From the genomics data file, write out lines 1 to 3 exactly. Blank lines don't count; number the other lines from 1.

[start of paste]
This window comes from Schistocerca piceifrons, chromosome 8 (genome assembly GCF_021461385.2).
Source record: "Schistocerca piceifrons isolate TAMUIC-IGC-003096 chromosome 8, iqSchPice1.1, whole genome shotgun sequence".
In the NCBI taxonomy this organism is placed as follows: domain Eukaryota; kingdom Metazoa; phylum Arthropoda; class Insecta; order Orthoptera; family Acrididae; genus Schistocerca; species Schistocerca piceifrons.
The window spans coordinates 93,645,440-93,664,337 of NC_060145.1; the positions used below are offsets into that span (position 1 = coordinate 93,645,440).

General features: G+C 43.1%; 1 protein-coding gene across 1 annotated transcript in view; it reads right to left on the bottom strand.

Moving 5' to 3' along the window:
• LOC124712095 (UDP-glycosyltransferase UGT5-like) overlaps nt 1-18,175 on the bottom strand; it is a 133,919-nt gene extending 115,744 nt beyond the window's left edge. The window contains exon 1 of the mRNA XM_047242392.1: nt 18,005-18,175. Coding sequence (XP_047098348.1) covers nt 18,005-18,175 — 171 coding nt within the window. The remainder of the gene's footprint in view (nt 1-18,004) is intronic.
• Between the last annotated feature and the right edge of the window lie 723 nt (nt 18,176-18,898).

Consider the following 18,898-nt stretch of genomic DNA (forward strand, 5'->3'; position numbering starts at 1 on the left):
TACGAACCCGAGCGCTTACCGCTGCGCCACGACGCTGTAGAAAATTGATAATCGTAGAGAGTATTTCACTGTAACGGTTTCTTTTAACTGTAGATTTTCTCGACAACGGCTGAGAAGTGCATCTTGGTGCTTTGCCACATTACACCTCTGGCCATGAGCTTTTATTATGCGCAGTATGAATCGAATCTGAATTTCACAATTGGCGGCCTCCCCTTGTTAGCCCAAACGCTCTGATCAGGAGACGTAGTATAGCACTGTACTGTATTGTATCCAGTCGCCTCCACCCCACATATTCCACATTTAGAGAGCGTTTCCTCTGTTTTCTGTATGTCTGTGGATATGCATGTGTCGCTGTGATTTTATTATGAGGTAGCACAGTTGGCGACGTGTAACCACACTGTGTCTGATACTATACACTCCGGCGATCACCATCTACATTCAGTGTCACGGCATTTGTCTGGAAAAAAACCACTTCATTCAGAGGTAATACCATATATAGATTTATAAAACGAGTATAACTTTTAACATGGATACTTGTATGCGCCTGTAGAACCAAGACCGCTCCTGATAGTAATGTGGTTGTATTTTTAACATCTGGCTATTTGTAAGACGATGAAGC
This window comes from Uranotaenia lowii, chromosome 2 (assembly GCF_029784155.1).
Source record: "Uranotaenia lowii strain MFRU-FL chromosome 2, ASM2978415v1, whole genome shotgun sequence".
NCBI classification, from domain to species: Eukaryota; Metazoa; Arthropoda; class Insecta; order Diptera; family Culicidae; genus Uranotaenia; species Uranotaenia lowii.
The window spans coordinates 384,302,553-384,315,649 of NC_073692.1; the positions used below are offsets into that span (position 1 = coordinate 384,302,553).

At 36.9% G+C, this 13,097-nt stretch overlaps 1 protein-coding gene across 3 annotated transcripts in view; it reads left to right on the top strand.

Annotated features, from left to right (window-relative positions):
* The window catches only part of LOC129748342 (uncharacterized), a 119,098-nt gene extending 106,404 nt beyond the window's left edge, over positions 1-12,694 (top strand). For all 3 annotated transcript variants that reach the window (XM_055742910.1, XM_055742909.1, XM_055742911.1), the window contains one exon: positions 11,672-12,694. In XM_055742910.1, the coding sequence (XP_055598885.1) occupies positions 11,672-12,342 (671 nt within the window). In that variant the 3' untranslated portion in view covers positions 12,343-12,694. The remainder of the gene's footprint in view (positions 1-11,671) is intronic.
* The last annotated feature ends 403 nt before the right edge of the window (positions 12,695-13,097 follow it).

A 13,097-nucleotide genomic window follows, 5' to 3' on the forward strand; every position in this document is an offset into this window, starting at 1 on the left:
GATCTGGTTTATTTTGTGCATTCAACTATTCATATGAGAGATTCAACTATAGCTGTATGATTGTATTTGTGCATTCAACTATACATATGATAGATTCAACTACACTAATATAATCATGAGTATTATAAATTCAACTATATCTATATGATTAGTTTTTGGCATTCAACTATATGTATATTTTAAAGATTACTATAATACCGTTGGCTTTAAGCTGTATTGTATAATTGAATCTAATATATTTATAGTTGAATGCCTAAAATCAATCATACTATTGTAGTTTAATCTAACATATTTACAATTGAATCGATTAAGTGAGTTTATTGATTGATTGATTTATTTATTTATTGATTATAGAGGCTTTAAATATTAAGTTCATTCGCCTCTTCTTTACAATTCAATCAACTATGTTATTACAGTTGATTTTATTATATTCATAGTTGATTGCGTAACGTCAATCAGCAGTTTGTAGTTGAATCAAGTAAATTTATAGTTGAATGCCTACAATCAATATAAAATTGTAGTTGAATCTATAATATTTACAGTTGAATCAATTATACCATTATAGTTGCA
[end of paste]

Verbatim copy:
This window comes from Schistocerca piceifrons, chromosome 8 (genome assembly GCF_021461385.2).
Source record: "Schistocerca piceifrons isolate TAMUIC-IGC-003096 chromosome 8, iqSchPice1.1, whole genome shotgun sequence".
In the NCBI taxonomy this organism is placed as follows: domain Eukaryota; kingdom Metazoa; phylum Arthropoda; class Insecta; order Orthoptera; family Acrididae; genus Schistocerca; species Schistocerca piceifrons.